CBC News | Last spring, the Grace I left a filling station in the middle of the Persian Gulf loaded down with 2.1 million barrels of Iranian crude. Too large for the Suez Canal, the oil tanker made the long journey around the coast of Africa before showing up at the mouth of the Mediterranean Sea last month.
British authorities in Gibraltar impounded the ship and its cargo on suspicion it planned to deliver the oil it was carrying to Syria, which would violate EU sanctions against the country. Iran quickly retaliated and seized a British tanker in the Persian Gulf on a trumped-up charge.
After six weeks in maritime purgatory, the Grace was eventually allowed to depart, on the assurance that it was not headed for Syria. But some experts are convinced that’s not true.
Giorgos Beleris, oil research manager at data firm Refinitiv, says only three countries at the moment are willing to accept Iranian oil: Turkey, Syria and China. “It was bound to head to one of them,” he said in an interview.
U.S. authorities sought the seizure of the vessel while it was still under Gibraltar’s control, but the ship left before the Americans could step in and intercept it.
On Aug. 18, the tanker changed its name from the Grace I to the Adrian Darya-I and changed its flag from that of Panama’s to Iran’s. It set a course eastwards away from Gibraltar, claiming its destination was Kalamata, Greece, a place where the type of oil it’s used to off-loading comes from olives, not crude.
If the name change weren’t enough the Greek trajectory raised a few more eyebrows because — full to the gills, the way it is — the Adrian Darya is too deep and large to come into a berth in Kalamata. Even if the ship could manage it, the port doesn’t even have any crude-processing facilities to off-load it with.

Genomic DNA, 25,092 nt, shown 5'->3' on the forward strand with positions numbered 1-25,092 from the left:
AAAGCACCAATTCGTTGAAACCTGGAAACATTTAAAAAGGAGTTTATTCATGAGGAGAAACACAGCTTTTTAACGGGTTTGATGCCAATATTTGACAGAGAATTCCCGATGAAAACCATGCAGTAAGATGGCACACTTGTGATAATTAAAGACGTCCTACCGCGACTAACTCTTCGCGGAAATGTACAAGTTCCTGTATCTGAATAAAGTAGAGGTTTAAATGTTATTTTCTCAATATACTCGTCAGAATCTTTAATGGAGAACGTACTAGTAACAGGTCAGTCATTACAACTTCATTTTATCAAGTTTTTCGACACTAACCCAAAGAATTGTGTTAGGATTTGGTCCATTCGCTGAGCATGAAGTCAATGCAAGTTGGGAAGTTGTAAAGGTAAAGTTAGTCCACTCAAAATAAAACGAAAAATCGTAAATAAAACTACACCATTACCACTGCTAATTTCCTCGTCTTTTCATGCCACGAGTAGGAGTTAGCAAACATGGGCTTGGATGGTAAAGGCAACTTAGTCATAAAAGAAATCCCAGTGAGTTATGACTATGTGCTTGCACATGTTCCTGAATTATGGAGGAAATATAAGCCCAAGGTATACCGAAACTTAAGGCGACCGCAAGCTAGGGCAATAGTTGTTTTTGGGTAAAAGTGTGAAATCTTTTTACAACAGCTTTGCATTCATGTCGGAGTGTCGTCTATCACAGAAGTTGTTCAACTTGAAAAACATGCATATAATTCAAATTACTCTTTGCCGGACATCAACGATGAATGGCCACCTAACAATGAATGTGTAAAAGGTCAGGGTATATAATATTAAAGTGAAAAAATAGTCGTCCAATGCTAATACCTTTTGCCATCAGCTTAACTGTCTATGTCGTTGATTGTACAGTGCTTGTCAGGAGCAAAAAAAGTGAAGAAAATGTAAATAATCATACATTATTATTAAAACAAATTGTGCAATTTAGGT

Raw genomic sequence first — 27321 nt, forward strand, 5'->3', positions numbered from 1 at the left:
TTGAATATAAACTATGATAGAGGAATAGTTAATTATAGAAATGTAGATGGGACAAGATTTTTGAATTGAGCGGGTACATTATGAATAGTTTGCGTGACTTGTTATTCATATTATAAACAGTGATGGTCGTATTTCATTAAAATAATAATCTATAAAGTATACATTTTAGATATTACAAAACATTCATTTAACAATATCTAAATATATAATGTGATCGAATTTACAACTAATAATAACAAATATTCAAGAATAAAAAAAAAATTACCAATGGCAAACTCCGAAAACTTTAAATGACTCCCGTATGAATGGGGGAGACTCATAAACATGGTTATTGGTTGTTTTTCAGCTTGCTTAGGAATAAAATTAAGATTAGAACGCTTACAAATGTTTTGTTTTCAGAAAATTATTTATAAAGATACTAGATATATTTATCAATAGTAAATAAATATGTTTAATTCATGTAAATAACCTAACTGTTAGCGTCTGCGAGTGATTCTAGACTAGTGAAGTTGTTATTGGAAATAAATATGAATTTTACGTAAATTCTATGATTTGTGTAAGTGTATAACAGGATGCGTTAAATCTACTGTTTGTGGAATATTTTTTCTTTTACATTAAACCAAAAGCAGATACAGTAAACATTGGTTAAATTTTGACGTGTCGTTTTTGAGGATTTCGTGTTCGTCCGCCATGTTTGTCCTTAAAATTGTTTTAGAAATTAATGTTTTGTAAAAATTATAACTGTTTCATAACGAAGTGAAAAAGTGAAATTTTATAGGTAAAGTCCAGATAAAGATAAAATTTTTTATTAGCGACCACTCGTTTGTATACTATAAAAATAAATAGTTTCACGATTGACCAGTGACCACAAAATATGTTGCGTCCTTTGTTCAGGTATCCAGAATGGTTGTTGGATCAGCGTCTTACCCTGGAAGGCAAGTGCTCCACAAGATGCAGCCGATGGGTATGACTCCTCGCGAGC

But the ship kept up that charade for a few days, heading east toward Sicily. Then on Aug. 23, it updated its destination to the port of Mersin, a Turkish port that’s less than 200 kilometres from the Syrian border. Mersin’s proximity to a refinery in Baniyas, Syria, made international tensions ratchet up that much more.
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The ship continues to befuddle maritime observers by being cagey about its true intentions. And international attention on the rogue supertanker has hit an uncharacteristic fever pitch in the normally staid world of global shipping.
The United States has put sanctions on Iranian crude while the European Union has sanctions on Syria. So trying to sneak $130 million US worth of oil between the two countries would be one of the most treacherous routes to complete in the world at the moment. But the Adrian Darya’s behaviour suggests the ship is hell-bent on trying.
“For sure, they are going to deliver this oil to Syria,” author and defence analyst Babak Taghvaee says. Ostracized by the international community, Syria needs crude oil to keep its repressive regime in power, and the only country willing to make any effort to help that happen is Russia.
So listing a destination in Turkey is no accident, because Turkish and Syrian waters are within the sphere of influence of the Russian navy via their naval base in Tartus on the Syrian coast.
“They just want to be close enough to … Syria to gain some protection from Russian navy ships, which are in Tartus or sailing in the Eastern Mediterranean Sea,” Taghvaee says.
The ship faces another conundrum in that because it is fully loaded with oil, it sits too low in the water to get through the Suez Canal. If it can’t find a willing buyer, doubling back to the Atlantic would be too treacherous given the scrutiny around Gibraltar. But at 22-metres deep, it can’t go through the 21-metre deep Suez until it lightens its load. So it is effectively trapped in the Mediterranean until something changes.
There are 2 choices